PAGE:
Nowadays I understand that this has changed and the parents need to make up their mind.
Only if married, otherwise it is ALWAYS the mother's surname.

Tom
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Old 21.04.2021, 14:33
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Re: Living in Switzerland with a double-barrelled surname

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To summarise, it's no issue and they can even cope with accents here.
Maybe only the diactrics that actually occur in the official languages of Switzerland?

Or any diactric character?
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Old 21.04.2021, 16:41
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Re: Living in Switzerland with a double-barrelled surname

It is my understanding that double-barrelled surnames were abolished as a possible option for an official name back in 2013. You can choose a so-called "alliance name" but this is not the official name; because of long-standing precedence of people using double-barrelled surnames (e.g. Karin Keller-Sutter), you can ask to have this name put on your passport/ID.

You may find more information here.
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Old 21.04.2021, 16:47
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Re: Living in Switzerland with a double-barrelled surname

https://www.ch.ch/en/married-name/

https://www.ch.ch/en/surname-child/

I would say that since your child has your surname, that's all the Swiss would allow it to be since that's what you both decided when the child was born.
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Old 21.04.2021, 16:51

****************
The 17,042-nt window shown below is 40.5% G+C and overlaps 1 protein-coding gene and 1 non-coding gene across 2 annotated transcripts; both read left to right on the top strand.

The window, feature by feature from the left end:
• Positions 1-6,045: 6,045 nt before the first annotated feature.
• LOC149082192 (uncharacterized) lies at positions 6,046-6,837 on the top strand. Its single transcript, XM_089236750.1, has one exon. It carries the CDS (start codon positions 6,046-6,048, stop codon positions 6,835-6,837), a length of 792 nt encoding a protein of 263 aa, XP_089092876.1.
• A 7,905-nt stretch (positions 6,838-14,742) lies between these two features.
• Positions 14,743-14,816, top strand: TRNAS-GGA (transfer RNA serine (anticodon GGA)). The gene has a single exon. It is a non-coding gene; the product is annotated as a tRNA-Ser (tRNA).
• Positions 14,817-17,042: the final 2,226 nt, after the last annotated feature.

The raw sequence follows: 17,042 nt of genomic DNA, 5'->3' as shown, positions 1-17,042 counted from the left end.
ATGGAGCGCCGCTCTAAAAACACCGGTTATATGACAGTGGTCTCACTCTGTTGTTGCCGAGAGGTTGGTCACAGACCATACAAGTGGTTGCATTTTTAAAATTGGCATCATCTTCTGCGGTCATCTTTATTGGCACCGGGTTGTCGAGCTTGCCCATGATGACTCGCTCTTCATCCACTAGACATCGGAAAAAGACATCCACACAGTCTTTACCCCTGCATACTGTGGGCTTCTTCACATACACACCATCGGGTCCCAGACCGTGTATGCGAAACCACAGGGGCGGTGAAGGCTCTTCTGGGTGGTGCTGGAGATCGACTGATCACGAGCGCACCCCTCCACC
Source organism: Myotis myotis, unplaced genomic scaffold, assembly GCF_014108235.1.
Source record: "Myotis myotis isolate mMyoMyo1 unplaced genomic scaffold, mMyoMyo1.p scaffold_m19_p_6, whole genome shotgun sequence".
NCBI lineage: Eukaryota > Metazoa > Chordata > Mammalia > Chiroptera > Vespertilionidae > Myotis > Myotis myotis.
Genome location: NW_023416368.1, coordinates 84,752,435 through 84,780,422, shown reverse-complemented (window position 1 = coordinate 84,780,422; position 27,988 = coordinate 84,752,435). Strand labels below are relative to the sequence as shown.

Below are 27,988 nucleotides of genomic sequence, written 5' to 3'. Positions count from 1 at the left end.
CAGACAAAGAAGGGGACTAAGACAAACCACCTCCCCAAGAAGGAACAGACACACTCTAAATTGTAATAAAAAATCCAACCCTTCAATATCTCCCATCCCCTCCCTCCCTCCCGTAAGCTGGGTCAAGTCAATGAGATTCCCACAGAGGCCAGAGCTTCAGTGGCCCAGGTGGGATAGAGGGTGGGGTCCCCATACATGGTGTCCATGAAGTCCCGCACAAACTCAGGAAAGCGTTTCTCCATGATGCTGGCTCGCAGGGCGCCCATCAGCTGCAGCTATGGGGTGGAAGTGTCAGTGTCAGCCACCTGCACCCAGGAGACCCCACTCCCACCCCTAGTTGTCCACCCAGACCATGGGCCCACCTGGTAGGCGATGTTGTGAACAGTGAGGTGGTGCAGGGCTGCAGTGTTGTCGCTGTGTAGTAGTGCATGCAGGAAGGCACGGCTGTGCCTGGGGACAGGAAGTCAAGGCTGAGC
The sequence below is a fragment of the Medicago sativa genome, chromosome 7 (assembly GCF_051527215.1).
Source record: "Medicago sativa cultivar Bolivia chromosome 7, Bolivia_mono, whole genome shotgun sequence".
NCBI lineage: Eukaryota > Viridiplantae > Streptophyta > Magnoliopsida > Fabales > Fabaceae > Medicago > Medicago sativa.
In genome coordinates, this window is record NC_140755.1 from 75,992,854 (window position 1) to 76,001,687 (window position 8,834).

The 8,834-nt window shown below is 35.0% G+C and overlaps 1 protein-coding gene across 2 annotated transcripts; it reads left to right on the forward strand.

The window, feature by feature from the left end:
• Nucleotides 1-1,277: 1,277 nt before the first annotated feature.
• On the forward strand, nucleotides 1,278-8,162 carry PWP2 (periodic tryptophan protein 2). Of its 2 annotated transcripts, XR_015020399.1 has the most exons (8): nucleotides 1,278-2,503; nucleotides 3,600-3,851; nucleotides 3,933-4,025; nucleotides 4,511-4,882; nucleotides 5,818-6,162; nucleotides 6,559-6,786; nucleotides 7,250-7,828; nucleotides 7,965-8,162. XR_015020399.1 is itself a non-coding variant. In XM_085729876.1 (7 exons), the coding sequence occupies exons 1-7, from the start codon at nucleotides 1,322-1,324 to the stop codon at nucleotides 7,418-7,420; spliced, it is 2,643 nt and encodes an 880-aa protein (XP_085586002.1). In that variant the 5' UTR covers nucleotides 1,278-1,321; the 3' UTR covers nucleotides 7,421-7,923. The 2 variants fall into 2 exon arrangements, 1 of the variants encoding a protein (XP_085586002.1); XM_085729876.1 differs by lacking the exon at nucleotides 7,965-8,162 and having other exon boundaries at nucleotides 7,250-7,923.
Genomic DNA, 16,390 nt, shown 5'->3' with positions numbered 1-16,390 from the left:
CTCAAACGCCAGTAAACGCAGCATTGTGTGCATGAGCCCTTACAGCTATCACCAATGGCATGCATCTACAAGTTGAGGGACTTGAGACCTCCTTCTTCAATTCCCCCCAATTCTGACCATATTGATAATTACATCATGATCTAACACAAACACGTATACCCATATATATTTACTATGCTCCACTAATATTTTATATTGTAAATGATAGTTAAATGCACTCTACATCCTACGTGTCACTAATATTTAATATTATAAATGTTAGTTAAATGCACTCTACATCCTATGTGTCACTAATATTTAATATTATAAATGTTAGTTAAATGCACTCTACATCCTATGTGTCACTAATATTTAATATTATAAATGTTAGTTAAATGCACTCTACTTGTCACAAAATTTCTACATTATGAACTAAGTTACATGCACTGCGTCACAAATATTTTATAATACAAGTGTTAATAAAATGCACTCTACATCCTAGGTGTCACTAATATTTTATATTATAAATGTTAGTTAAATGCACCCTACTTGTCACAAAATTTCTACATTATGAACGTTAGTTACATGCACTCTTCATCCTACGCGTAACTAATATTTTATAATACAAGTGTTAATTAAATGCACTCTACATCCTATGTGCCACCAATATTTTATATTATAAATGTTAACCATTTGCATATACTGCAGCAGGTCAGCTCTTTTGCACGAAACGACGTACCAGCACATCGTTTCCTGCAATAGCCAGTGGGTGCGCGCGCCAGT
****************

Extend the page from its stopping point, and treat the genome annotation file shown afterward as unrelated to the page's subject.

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Re: Living in Switzerland with a double-barrelled surname

I saw something on here where a US person changed their name on US passport, but Swiss wouldnt accept name change for permit. So maybe thats the way to go - find out if Swiss would recognise a name change.
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Old 21.04.2021, 16:52
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Re: Living in Switzerland with a double-barrelled surname

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Only if married, otherwise it is ALWAYS the mother's surname.

Tom
No it's not, it's a choice, one or the other. See Medea's 2nd link.
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Old 21.04.2021, 17:02
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Re: Living in Switzerland with a double-barrelled surname

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Maybe only the diactrics that actually occur in the official languages of Switzerland?

Or any diactric character?
Diactritics. Sorry, a force of habit. Četina is full of'em.
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Old 21.04.2021, 17:18
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Re: Living in Switzerland with a double-barrelled surname

I know people, who have different names on different passports. Like their mother's last name on one and their father's on the other (out of divorce of their parents and such). Seems to be no issue for them living in CH.
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Old 21.04.2021, 17:21
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Re: Living in Switzerland with a double-barrelled surname

I have the "nom d'alliance" meaning First Name, Husband SurName-Unmarried Surname.

The unmarried surname is on my passport BUT NOT on any official documents (for example a certificate of residency) as it is NOT a legal name.

Funnily enough, when I moved to Singapore, because my passport is like that they took the full name as legal name, so had to use it.